Written By: Patrick Brown
We just talked about the importance of a medical alert system or formal buddy-system check-in for the elderly, largely because they’re prone to slips and falls. Why is that? Well, there are numerous reasons.
The American National Institute of Health has a lengthy list of factors that contribute to slip and falls including:
- muscle weakness in the legs;
- blood pressure dropping upon standing;
- vision problems;
- foot problems (swelling, pain);
- medications that have side effects such as dizziness.
Earlier in this series on elder-safety, we touched on the importance of removing slipping hazards such as rugs, carpets or cords. Bright lighting is also essential. As personal injury lawyers in Toronto, we can confirm the statistic that over half of slips and falls do occur at home.
The Mayo Clinic has other practical suggestions. Its first is seeing your doctor to review your medication or to explore why you might find you are slipping or falling. It could be anything from an eye or ear infection causing vertigo to a heart problem.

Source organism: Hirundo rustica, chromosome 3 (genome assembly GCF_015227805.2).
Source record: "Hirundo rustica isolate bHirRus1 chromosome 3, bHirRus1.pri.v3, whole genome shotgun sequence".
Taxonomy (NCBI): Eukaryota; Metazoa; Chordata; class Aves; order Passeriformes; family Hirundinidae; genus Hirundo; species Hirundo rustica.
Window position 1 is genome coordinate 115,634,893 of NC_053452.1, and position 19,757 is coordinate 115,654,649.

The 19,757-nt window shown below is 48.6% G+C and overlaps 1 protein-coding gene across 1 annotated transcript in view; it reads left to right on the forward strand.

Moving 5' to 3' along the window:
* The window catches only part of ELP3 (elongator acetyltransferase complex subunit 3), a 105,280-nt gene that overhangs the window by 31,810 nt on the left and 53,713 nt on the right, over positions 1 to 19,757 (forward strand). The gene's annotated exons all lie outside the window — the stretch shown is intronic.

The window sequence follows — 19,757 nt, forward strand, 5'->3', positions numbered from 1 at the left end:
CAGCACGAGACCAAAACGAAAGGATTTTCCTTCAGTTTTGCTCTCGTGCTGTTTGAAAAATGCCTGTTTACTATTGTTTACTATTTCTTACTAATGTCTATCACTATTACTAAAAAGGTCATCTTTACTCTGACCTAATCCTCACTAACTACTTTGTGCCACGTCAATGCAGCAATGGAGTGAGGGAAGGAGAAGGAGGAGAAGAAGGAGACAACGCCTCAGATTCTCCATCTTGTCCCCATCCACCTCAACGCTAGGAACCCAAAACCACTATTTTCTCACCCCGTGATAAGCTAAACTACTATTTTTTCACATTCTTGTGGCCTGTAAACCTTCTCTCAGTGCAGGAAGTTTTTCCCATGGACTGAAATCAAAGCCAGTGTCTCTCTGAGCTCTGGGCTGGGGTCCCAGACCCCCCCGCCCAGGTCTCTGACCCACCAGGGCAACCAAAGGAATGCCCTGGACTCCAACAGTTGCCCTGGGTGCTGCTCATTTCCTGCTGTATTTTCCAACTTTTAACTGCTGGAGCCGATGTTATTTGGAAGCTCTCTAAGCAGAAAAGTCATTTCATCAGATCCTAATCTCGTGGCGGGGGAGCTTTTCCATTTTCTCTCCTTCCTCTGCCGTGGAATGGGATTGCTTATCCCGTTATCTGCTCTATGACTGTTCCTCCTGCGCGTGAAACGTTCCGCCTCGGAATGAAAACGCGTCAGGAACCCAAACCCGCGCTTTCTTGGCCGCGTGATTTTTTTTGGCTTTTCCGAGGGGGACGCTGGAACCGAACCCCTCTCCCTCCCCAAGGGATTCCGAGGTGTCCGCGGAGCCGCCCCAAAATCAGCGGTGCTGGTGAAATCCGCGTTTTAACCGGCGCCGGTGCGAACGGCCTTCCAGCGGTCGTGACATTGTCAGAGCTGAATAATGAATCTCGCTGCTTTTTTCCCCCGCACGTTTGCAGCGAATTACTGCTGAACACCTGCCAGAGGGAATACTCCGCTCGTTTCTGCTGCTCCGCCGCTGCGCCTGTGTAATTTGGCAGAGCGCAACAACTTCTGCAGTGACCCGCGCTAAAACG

What else does the Mayo Clinic recommend to avoid slip and falls?
Keep moving. If your doctor approves exercise on any level, do it. From walking to water aerobics or yoga, even low impact is high impact “to improve strength, balance, coordination and flexibility.”
Wear sensible shoes. Kick off the stockings, socks, floppy slippers or high heels. Sturdy shoes with non-skid soles are going to make you safer.
Move hazards in the home. This goes beyond the rugs, carpets and cords of earlier posts. Mayo has a number of recommendations, including “moving coffee tables, magazine racks and plant stands from high-traffic areas.” Make sure your path is clear.
Finally, move things to make them easier to reach. Put your often-used items on lower shelves or counters, where they’re easily accessible without stretching or using a footstool.